So, they sold my name, address, date of birth of my little one, not sure what else they had.. and it ends up with the Labour Party and consequently I was potentially the recipient of a Labour Party general election publication about their campaign to support the Sure Start programme. This is no criticism of the message and the good work which said policy may deliver. Nor indeed a reflection of my political views. But I’m starting to get a little annoyed here. I do feel a personal invasion of privacy and that of my one year old. Manipulated? Conned? Unhappy? Yes. Yes. YES. Suddenly GDPR has become very personal. I feel a subject access request coming on just to clarify what they have on me and my darling daughter, who else has it and to demand it is scrubbed. Now is this just my nerdy privacy specialist curiosity kicking in or do I genuinely feel aggrieved? Probably both and honestly, more so the latter. And it got me to thinking about who really knows about or actually goes the whole way to exercising their data subject rights. In conversations over the last year and particularly in the lead up to the 25th May 2018 privacy was a hot topic with a typically mixed bag of responses. From general annoyance at a swathe of emails begging for consent to marketing information, scare mongering about what had to be done to denial from the naysayers who thought GDPR compliance was nothing more than a tick box exercise. But the fact is your customers and clients, existing or future, are aware. So, they might not be able to recite GDPR chapter and verse, but they are aware of its existence, have a general understanding of its implications and more importantly their rights. And anyone who feels their rights have been trampled on with a little digging will know exactly what they must do.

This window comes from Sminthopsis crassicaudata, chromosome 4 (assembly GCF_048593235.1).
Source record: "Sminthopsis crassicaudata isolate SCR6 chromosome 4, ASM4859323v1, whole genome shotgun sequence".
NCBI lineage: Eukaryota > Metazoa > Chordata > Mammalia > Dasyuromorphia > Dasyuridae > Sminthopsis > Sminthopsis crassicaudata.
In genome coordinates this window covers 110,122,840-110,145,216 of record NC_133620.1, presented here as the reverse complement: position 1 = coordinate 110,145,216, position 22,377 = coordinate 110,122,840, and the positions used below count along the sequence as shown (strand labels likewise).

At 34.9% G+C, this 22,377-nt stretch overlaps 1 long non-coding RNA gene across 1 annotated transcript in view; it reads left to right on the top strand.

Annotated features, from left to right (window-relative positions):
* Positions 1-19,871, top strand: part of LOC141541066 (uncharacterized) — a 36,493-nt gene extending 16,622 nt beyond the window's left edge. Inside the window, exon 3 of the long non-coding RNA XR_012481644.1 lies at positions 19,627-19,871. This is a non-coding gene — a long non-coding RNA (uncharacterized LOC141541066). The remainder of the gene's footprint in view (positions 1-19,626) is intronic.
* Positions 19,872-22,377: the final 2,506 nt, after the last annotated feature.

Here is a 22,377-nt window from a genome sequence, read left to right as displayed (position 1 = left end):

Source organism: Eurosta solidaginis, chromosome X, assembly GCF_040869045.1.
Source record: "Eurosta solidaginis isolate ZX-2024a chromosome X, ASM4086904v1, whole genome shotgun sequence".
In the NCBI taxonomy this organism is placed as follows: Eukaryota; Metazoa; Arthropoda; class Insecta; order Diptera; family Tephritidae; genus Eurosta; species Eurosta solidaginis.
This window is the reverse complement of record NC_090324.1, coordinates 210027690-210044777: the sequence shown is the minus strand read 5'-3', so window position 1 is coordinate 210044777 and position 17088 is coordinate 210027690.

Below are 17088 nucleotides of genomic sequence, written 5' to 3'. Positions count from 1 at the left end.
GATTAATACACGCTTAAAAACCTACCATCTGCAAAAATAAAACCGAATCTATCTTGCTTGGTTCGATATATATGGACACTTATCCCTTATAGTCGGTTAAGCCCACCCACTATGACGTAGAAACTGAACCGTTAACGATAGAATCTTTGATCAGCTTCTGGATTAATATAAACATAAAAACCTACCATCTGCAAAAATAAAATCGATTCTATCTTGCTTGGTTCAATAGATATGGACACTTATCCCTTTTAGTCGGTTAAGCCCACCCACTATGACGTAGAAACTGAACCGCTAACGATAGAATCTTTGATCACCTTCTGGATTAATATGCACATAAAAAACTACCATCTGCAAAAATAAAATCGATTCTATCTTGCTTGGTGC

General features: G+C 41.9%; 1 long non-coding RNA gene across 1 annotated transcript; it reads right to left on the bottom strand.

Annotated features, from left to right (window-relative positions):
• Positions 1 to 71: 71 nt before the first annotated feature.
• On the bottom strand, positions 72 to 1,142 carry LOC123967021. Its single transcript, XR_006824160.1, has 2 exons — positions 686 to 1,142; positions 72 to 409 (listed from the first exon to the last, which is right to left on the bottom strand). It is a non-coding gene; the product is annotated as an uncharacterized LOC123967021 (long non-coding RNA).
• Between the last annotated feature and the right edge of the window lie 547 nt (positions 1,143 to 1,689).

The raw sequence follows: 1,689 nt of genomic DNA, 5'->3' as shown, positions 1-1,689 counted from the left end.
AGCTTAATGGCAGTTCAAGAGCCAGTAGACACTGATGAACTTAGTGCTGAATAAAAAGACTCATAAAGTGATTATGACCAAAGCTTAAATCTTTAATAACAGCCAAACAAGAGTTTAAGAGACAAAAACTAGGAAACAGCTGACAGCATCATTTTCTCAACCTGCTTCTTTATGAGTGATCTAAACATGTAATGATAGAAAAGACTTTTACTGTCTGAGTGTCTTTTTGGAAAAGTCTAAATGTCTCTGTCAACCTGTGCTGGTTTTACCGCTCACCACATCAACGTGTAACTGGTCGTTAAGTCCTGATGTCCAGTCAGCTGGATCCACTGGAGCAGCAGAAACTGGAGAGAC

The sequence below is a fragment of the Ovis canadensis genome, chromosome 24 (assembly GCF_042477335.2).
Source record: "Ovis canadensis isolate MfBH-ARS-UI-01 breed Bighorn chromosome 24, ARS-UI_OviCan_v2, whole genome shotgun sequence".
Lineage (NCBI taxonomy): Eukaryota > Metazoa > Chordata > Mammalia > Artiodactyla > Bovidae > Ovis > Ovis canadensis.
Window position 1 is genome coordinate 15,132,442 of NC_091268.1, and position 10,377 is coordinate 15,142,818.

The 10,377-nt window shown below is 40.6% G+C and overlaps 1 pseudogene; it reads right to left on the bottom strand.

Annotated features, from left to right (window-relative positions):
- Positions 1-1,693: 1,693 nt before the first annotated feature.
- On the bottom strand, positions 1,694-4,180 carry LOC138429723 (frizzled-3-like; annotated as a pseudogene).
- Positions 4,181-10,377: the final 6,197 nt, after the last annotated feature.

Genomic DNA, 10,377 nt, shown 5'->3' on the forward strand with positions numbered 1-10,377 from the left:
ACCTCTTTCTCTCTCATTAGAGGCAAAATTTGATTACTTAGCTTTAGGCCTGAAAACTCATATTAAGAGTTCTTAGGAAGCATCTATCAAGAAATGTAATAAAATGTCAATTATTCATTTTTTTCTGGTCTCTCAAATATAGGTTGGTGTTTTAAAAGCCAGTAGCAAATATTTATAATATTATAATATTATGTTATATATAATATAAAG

Read a little more into the judgement here the failure to clarify within the privacy notice about who they were sharing data with seems to be their undoing.